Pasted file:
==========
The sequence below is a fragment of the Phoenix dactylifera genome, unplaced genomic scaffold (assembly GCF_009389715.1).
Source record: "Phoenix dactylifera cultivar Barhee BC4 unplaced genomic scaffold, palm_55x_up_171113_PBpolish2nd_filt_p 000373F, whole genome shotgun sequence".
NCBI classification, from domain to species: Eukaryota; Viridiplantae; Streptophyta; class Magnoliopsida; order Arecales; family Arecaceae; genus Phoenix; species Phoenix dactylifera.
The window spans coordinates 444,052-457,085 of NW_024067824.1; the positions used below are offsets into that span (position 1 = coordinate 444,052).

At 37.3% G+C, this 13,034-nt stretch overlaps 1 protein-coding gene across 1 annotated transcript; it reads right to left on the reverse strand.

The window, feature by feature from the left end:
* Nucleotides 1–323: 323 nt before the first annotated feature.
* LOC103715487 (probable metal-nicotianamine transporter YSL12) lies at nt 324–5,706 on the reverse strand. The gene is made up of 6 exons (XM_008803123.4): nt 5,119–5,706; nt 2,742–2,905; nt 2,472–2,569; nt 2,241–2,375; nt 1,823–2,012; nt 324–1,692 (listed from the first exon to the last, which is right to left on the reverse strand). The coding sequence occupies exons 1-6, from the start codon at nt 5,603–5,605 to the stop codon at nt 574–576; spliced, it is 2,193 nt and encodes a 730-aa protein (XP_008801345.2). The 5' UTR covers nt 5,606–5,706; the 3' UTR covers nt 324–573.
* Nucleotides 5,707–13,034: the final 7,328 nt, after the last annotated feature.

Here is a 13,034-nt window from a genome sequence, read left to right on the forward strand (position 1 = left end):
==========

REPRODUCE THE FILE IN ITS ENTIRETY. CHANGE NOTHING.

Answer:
The sequence below is a fragment of the Phoenix dactylifera genome, unplaced genomic scaffold (assembly GCF_009389715.1).
Source record: "Phoenix dactylifera cultivar Barhee BC4 unplaced genomic scaffold, palm_55x_up_171113_PBpolish2nd_filt_p 000373F, whole genome shotgun sequence".
NCBI classification, from domain to species: Eukaryota; Viridiplantae; Streptophyta; class Magnoliopsida; order Arecales; family Arecaceae; genus Phoenix; species Phoenix dactylifera.
The window spans coordinates 444,052-457,085 of NW_024067824.1; the positions used below are offsets into that span (position 1 = coordinate 444,052).

At 37.3% G+C, this 13,034-nt stretch overlaps 1 protein-coding gene across 1 annotated transcript; it reads right to left on the reverse strand.

The window, feature by feature from the left end:
* Nucleotides 1–323: 323 nt before the first annotated feature.
* LOC103715487 (probable metal-nicotianamine transporter YSL12) lies at nt 324–5,706 on the reverse strand. The gene is made up of 6 exons (XM_008803123.4): nt 5,119–5,706; nt 2,742–2,905; nt 2,472–2,569; nt 2,241–2,375; nt 1,823–2,012; nt 324–1,692 (listed from the first exon to the last, which is right to left on the reverse strand). The coding sequence occupies exons 1-6, from the start codon at nt 5,603–5,605 to the stop codon at nt 574–576; spliced, it is 2,193 nt and encodes a 730-aa protein (XP_008801345.2). The 5' UTR covers nt 5,606–5,706; the 3' UTR covers nt 324–573.
* Nucleotides 5,707–13,034: the final 7,328 nt, after the last annotated feature.

Here is a 13,034-nt window from a genome sequence, read left to right on the forward strand (position 1 = left end):